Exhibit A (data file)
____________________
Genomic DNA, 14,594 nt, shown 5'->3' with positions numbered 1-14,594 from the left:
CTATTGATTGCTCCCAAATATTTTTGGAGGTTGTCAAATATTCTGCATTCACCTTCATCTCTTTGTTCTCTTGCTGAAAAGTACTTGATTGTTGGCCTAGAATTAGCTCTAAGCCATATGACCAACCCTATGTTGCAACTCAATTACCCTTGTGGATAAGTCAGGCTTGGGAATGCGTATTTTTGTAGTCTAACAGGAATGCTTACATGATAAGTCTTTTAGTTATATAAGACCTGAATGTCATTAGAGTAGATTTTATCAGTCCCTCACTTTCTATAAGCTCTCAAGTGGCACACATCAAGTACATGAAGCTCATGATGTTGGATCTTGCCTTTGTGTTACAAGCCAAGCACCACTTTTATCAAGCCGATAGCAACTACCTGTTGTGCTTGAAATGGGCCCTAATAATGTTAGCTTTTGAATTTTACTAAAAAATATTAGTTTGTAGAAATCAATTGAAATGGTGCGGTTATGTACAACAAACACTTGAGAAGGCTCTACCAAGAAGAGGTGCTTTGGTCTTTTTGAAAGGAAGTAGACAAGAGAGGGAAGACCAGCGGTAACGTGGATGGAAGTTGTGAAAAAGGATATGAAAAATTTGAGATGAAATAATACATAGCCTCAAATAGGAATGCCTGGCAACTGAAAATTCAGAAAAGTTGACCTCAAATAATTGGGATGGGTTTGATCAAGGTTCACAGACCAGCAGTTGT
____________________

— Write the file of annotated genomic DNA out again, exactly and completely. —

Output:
Genomic DNA, 14,594 nt, shown 5'->3' with positions numbered 1-14,594 from the left:
CTATTGATTGCTCCCAAATATTTTTGGAGGTTGTCAAATATTCTGCATTCACCTTCATCTCTTTGTTCTCTTGCTGAAAAGTACTTGATTGTTGGCCTAGAATTAGCTCTAAGCCATATGACCAACCCTATGTTGCAACTCAATTACCCTTGTGGATAAGTCAGGCTTGGGAATGCGTATTTTTGTAGTCTAACAGGAATGCTTACATGATAAGTCTTTTAGTTATATAAGACCTGAATGTCATTAGAGTAGATTTTATCAGTCCCTCACTTTCTATAAGCTCTCAAGTGGCACACATCAAGTACATGAAGCTCATGATGTTGGATCTTGCCTTTGTGTTACAAGCCAAGCACCACTTTTATCAAGCCGATAGCAACTACCTGTTGTGCTTGAAATGGGCCCTAATAATGTTAGCTTTTGAATTTTACTAAAAAATATTAGTTTGTAGAAATCAATTGAAATGGTGCGGTTATGTACAACAAACACTTGAGAAGGCTCTACCAAGAAGAGGTGCTTTGGTCTTTTTGAAAGGAAGTAGACAAGAGAGGGAAGACCAGCGGTAACGTGGATGGAAGTTGTGAAAAAGGATATGAAAAATTTGAGATGAAATAATACATAGCCTCAAATAGGAATGCCTGGCAACTGAAAATTCAGAAAAGTTGACCTCAAATAATTGGGATGGGTTTGATCAAGGTTCACAGACCAGCAGTTGT